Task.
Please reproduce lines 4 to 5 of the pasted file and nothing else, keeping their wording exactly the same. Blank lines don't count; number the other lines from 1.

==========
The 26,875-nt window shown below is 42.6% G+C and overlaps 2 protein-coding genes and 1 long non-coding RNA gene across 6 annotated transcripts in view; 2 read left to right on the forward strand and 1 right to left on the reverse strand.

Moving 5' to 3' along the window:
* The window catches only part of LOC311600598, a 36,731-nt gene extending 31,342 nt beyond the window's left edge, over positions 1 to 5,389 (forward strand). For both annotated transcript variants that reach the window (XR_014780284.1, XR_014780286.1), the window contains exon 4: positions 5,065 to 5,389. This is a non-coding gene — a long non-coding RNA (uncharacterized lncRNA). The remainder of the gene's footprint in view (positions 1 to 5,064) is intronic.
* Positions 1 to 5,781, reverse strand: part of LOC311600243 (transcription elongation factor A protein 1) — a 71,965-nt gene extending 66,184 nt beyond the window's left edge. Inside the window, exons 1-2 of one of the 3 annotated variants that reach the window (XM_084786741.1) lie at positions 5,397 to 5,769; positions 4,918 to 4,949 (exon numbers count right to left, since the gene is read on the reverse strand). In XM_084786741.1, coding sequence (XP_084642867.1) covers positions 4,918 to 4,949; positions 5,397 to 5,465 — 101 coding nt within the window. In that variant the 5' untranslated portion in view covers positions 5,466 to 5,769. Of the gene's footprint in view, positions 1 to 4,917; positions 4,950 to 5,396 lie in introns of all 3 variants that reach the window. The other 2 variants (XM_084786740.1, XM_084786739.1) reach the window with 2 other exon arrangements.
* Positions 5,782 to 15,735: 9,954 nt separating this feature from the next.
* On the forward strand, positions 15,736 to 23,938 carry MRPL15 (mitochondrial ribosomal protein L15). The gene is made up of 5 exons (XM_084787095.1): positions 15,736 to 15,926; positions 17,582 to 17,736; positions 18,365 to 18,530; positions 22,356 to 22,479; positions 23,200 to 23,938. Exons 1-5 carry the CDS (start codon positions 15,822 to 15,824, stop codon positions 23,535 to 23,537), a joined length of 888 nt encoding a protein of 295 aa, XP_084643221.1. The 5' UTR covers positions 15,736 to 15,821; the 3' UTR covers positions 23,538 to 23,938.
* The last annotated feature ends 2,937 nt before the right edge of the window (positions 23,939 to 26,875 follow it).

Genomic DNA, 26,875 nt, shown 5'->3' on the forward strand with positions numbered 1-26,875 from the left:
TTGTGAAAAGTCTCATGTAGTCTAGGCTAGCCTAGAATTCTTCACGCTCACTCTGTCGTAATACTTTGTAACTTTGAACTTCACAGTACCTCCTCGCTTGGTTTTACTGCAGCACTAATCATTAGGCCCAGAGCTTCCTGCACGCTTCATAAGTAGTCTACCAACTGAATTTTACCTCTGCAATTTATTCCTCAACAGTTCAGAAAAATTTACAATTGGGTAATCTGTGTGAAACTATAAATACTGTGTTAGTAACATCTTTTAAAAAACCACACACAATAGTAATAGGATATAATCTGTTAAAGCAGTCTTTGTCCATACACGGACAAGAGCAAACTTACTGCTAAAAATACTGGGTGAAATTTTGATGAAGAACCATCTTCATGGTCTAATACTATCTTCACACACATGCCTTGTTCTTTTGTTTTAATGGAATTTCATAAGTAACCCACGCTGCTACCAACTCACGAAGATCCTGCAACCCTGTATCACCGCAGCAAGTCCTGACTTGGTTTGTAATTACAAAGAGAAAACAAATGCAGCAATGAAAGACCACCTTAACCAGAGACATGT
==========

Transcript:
* Positions 1 to 5,781, reverse strand: part of LOC311600243 (transcription elongation factor A protein 1) — a 71,965-nt gene extending 66,184 nt beyond the window's left edge. Inside the window, exons 1-2 of one of the 3 annotated variants that reach the window (XM_084786741.1) lie at positions 5,397 to 5,769; positions 4,918 to 4,949 (exon numbers count right to left, since the gene is read on the reverse strand). In XM_084786741.1, coding sequence (XP_084642867.1) covers positions 4,918 to 4,949; positions 5,397 to 5,465 — 101 coding nt within the window. In that variant the 5' untranslated portion in view covers positions 5,466 to 5,769. Of the gene's footprint in view, positions 1 to 4,917; positions 4,950 to 5,396 lie in introns of all 3 variants that reach the window. The other 2 variants (XM_084786740.1, XM_084786739.1) reach the window with 2 other exon arrangements.
* Positions 5,782 to 15,735: 9,954 nt separating this feature from the next.